Fight for your freedom, don't believe everything you hear, your ally can come in any shade, always be prepared, keep your ear to the ground & always, always be kind to one another... Unless,you REALLY can't. Sometimes, it may pay to be the bad guy in order to be good.

    7 of 7 people found this review helpful
  •  
    M. Y. Mim 02-09-17
    M. Y. Mim 02-09-17

    mymim

    HELPFUL VOTES
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    "Not Shriver's best, but her books are always worth a read"

    When the book sticks to the story and the wonderful characters, it's compelling. Unfortunately, the prose all too frequently mires in lengthy, tedious, largely irrelevant economic theorizing. The story itself provides great demonstrations of the dramatic economic situations; showing works, telling doesn't. Often witty, this book is a must for us Shriver devotees. I'd recommend many other titles to the uninitiated.

    2 of 2 people found this review helpful
  •  
    Charles 10-06-16
    Charles 10-06-16 Member Since 2015
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    "Best audio book thus far! Well written!"

    The narrator did an awesome job describing the economic situation. I hope the author will consider following the Mandibles in the new world. The Characters made for great stories!

    2 of 2 people found this review helpful
  •  
    Dusky 09-29-16
    Dusky 09-29-16
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    "Most Excellent!"

    Should be required reading for every US citizen. We all need to be more mindful of the future our countries current "Economic Policy" is creating. This is only scary because of how close to reality the facts of the book truly are.

    2 of 2 people found this review helpful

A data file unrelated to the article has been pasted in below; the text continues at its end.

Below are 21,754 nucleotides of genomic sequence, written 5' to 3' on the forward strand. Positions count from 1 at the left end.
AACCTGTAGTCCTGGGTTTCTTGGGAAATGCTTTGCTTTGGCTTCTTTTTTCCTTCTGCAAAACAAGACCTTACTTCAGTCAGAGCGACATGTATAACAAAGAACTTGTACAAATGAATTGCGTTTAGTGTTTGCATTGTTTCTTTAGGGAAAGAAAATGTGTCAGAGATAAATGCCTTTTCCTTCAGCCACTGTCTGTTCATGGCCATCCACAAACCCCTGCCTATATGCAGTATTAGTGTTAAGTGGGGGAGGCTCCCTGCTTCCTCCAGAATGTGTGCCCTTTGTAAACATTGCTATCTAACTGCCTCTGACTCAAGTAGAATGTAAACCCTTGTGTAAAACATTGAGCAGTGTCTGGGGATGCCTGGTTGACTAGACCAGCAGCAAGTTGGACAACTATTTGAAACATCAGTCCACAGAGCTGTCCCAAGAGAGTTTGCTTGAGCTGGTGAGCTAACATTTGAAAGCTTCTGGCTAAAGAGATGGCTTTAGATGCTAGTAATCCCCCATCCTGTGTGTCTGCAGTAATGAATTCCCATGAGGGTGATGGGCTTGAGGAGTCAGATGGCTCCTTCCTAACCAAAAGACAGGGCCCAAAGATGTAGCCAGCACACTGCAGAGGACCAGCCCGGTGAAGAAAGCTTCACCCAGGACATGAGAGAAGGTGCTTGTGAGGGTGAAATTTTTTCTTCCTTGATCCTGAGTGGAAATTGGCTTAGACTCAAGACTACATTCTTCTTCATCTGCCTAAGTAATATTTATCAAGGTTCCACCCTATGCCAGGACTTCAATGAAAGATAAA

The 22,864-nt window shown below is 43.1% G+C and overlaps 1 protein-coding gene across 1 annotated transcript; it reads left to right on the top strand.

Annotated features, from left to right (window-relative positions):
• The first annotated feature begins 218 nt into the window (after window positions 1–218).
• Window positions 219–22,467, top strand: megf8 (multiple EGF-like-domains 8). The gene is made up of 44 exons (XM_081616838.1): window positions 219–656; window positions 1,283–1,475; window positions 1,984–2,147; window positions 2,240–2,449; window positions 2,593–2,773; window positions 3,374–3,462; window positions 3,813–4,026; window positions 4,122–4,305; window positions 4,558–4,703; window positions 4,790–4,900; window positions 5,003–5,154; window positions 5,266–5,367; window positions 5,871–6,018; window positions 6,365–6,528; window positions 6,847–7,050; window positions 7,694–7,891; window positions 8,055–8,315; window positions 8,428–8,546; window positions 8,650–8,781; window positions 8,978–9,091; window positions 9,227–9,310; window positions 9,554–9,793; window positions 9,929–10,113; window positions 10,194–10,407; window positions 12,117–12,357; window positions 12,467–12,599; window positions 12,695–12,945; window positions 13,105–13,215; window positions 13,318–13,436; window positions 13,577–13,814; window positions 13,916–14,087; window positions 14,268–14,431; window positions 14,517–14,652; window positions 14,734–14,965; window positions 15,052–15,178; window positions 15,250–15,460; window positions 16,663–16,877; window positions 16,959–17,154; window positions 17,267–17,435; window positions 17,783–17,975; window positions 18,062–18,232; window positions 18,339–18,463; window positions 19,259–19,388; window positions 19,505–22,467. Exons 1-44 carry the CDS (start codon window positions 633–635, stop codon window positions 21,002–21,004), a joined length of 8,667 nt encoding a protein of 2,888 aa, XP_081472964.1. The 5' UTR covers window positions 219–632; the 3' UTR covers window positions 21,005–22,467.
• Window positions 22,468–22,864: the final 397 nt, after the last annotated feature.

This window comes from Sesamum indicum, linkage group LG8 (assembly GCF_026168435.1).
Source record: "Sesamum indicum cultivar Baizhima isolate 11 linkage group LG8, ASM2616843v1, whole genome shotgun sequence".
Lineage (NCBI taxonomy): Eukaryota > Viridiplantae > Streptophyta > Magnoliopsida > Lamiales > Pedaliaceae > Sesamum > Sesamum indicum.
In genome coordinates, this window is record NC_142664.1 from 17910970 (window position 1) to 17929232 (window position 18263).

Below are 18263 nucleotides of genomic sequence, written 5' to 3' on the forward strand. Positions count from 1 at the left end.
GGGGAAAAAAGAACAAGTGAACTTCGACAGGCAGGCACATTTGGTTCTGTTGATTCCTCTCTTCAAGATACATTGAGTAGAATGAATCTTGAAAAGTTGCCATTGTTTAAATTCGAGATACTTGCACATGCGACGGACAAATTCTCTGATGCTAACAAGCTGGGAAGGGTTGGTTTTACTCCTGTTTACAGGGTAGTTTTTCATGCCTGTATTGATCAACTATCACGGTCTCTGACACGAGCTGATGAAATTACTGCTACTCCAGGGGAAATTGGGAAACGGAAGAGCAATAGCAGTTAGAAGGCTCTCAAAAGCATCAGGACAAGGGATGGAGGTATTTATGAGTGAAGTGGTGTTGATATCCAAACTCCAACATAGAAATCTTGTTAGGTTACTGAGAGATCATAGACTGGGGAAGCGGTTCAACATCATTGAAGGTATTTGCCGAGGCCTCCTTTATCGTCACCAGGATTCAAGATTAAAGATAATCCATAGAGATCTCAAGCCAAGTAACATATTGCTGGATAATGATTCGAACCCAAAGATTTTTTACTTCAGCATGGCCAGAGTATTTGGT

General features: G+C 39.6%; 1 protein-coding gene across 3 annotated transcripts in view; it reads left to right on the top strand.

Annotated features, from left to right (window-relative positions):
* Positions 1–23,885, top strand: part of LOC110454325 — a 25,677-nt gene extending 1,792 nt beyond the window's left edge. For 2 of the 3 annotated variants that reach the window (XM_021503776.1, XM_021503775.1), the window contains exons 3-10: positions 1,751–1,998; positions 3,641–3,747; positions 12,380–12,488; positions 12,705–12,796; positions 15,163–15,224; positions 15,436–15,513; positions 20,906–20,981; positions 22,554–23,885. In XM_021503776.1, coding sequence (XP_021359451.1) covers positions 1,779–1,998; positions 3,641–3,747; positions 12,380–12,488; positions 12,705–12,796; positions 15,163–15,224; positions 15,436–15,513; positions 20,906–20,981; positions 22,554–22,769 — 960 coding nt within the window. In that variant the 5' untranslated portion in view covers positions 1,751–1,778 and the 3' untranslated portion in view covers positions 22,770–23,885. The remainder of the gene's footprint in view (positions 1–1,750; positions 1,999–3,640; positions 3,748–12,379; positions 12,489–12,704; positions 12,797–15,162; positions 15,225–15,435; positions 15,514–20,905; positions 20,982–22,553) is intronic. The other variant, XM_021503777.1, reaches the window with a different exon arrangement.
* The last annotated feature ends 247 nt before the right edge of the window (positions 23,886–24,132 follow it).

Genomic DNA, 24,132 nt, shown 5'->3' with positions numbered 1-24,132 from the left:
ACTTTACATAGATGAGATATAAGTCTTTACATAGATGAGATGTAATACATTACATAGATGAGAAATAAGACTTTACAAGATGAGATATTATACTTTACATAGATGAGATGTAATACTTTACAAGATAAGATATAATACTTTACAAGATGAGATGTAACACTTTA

•  
    Andrew 09-16-16
    Andrew 09-16-16 Member Since 2015
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    "Dark, Smart, Funny"

    Tart prose, black humor, great dialogue, highly recommend. It's an American story , not far fetched.

    2 of 2 people found this review helpful
  •  
    Maria United States 06-25-16
    Maria United States 06-25-16 Member Since 2015
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    "Meh..."

    I love doomer fiction and this story had so much potential! But it just fell flat. The storyline was a great one -- wealthy family falls to the level of homelessness after the economy collapses. Something about the delivery was just off, though. The narrator did a fantastic job, but the author's superfluous use of big words was too distracting at times. It's like he had a thesaurus at hand, and felt the need to throw a big, new word in every few paragraphs. I'm an avid reader and have a better-than-average vocabulary, and even I found this to be a bit over the top obnoxious. Also, the characters weren't very likable. Some of them were down right detestable, but it's hard to pull through a novel when you don't really care about what happens to any of the characters. Yes, there were a few great scenes that were really interesting and almost got me to the point where I was really getting into the novel, but enevitably the dumping of information via the guise of family bickering amongst everyone was just too much. Finally, the big leap in time just threw the whole thing off for me. The story was just getting good at the point where the Mandible family was forced to leave their urban home and head upstate to a family farm when *bloop* -- suddenly the story flashes forward a decade into the future. I get what the author was trying to do, but he lost me at that point. It just killed the momentum. I tried to stick with it, but I ended up deleting the book about two hours from the end. I was bored. Still, it has a ton of potential and maybe other listeners out there will like it better. Lots of talk of economic and financial systems. Horrifyingly real.